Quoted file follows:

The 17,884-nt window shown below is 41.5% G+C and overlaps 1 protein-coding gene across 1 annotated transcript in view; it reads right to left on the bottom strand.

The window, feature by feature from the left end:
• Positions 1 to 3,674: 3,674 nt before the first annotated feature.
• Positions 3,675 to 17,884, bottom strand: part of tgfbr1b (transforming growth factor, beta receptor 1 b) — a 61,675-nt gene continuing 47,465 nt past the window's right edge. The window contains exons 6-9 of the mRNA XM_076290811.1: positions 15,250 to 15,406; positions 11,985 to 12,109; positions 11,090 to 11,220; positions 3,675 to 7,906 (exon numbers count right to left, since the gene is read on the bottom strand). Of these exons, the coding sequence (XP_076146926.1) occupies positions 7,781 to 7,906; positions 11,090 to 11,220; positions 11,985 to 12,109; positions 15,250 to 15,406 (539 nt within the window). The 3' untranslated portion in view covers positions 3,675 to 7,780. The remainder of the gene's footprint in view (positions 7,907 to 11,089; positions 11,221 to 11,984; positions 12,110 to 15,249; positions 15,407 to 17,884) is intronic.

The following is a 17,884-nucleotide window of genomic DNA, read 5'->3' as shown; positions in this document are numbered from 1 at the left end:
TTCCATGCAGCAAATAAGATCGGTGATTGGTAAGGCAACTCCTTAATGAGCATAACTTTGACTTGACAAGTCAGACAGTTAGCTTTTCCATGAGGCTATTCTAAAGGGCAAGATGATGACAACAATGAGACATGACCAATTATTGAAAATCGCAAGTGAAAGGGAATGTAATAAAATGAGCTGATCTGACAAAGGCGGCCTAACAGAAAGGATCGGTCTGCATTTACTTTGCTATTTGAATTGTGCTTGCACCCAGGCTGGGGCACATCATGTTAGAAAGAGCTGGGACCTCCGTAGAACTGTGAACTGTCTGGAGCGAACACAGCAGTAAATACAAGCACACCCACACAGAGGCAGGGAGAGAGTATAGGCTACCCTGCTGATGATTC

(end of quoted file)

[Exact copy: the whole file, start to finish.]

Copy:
The 17,884-nt window shown below is 41.5% G+C and overlaps 1 protein-coding gene across 1 annotated transcript in view; it reads right to left on the bottom strand.

The window, feature by feature from the left end:
• Positions 1 to 3,674: 3,674 nt before the first annotated feature.
• Positions 3,675 to 17,884, bottom strand: part of tgfbr1b (transforming growth factor, beta receptor 1 b) — a 61,675-nt gene continuing 47,465 nt past the window's right edge. The window contains exons 6-9 of the mRNA XM_076290811.1: positions 15,250 to 15,406; positions 11,985 to 12,109; positions 11,090 to 11,220; positions 3,675 to 7,906 (exon numbers count right to left, since the gene is read on the bottom strand). Of these exons, the coding sequence (XP_076146926.1) occupies positions 7,781 to 7,906; positions 11,090 to 11,220; positions 11,985 to 12,109; positions 15,250 to 15,406 (539 nt within the window). The 3' untranslated portion in view covers positions 3,675 to 7,780. The remainder of the gene's footprint in view (positions 7,907 to 11,089; positions 11,221 to 11,984; positions 12,110 to 15,249; positions 15,407 to 17,884) is intronic.

The following is a 17,884-nucleotide window of genomic DNA, read 5'->3' as shown; positions in this document are numbered from 1 at the left end:
TTCCATGCAGCAAATAAGATCGGTGATTGGTAAGGCAACTCCTTAATGAGCATAACTTTGACTTGACAAGTCAGACAGTTAGCTTTTCCATGAGGCTATTCTAAAGGGCAAGATGATGACAACAATGAGACATGACCAATTATTGAAAATCGCAAGTGAAAGGGAATGTAATAAAATGAGCTGATCTGACAAAGGCGGCCTAACAGAAAGGATCGGTCTGCATTTACTTTGCTATTTGAATTGTGCTTGCACCCAGGCTGGGGCACATCATGTTAGAAAGAGCTGGGACCTCCGTAGAACTGTGAACTGTCTGGAGCGAACACAGCAGTAAATACAAGCACACCCACACAGAGGCAGGGAGAGAGTATAGGCTACCCTGCTGATGATTC